I’ll be in Anchorage at writing school the next couple of weeks so this is my last trek with Aki for a bit. We walk along lower Fish Creek to the pond circled by a thin line of fisherman. Using large treble hooks, they try to snag king salmon now going to rot in the pond. The men ignore us, concentrate instead on the bass notes made by 20 pound salmon as they crash into the surface of the pond.
Fishermen and fish are both driven here by DNA. For the men, a deep need to hunt and harvest, feed their families, drove them from their beds. The fish seek only to reproduce but can’t make it up the shallow creek to their spawning beds until it is swollen by August rains. Genetics might also be behind Aki and my moves this morning. She seeks promising scents, I satisfy my inter-caveman with a camera rather than gun.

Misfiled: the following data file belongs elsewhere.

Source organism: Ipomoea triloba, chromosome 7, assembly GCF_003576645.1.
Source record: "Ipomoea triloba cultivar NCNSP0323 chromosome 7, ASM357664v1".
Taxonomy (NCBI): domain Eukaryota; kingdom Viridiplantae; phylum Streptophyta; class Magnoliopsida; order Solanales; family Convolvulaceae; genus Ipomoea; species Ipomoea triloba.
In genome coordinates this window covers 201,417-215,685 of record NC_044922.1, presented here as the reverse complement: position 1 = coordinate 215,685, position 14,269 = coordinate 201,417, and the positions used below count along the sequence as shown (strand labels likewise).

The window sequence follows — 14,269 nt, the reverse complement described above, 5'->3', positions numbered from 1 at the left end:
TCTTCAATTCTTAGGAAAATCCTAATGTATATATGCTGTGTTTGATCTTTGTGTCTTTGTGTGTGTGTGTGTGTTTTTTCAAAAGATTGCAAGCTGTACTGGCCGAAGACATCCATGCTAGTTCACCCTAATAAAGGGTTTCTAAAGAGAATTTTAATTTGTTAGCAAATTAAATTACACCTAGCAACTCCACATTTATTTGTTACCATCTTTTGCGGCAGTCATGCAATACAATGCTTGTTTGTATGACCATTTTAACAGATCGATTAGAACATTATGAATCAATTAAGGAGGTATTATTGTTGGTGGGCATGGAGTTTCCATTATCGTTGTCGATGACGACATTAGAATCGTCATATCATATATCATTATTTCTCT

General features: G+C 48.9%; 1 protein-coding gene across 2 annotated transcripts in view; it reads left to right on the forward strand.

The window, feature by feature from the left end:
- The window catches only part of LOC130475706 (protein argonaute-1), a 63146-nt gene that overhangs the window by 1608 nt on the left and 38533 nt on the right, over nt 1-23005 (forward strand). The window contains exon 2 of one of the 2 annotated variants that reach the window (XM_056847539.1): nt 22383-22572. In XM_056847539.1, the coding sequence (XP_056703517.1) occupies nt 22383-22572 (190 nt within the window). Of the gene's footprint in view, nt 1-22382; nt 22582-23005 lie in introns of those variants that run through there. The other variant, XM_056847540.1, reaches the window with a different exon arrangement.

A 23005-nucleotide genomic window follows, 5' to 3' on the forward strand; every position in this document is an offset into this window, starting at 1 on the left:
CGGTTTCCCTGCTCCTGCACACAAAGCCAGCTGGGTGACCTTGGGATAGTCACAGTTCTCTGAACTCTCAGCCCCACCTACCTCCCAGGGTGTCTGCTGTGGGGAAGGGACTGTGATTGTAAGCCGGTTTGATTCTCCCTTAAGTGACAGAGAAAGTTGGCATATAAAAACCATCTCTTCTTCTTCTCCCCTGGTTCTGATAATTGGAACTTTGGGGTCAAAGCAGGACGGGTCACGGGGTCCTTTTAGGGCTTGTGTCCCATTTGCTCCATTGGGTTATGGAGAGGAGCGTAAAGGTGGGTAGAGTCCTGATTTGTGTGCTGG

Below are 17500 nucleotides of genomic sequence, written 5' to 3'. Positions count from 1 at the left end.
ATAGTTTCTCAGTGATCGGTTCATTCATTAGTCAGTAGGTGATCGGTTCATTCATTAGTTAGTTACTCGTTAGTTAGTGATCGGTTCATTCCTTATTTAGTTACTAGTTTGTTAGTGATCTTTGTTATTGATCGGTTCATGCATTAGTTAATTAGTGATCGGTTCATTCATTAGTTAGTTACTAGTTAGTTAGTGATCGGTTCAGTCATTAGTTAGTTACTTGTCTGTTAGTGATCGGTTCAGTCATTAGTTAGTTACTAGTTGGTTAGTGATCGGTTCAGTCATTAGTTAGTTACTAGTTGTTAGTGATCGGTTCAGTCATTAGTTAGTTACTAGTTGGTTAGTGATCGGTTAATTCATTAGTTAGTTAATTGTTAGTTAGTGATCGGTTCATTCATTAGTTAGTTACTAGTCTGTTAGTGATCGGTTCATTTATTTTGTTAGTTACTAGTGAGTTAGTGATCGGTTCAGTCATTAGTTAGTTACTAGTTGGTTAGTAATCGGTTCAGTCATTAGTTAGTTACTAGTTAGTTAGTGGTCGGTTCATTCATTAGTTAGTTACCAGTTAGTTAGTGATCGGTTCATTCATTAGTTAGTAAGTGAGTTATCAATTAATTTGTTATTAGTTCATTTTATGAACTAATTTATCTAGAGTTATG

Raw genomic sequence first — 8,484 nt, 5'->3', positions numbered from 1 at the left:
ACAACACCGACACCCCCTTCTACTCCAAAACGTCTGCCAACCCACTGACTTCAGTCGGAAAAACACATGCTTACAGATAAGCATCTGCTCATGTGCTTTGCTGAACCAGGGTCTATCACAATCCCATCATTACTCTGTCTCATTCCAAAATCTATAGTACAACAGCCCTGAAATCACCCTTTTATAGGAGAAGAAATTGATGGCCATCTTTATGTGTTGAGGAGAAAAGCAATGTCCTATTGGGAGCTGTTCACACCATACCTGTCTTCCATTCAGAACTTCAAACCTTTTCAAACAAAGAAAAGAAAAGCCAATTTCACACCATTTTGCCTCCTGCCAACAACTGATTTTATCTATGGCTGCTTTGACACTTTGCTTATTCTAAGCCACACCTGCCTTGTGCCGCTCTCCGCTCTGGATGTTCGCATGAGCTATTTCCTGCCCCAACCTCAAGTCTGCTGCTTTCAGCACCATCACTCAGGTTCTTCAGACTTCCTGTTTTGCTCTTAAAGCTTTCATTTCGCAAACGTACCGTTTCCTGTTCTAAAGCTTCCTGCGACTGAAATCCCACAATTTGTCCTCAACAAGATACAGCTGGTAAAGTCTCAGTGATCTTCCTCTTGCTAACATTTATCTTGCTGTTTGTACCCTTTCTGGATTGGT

Eagles and crows hunt carrion on the tide flats. I look for a way to capture the gold-yellow beauty of a seaweed carpet exposed before the glacier by the ebb tide. Four foot hight stalks of fireweed stand before me and the tidelands, the bottom rungs of their ladders of magenta blooms already in full flower. The layers will blossom one after the other until all the flowers transform into seed down that will float away at the end of summer.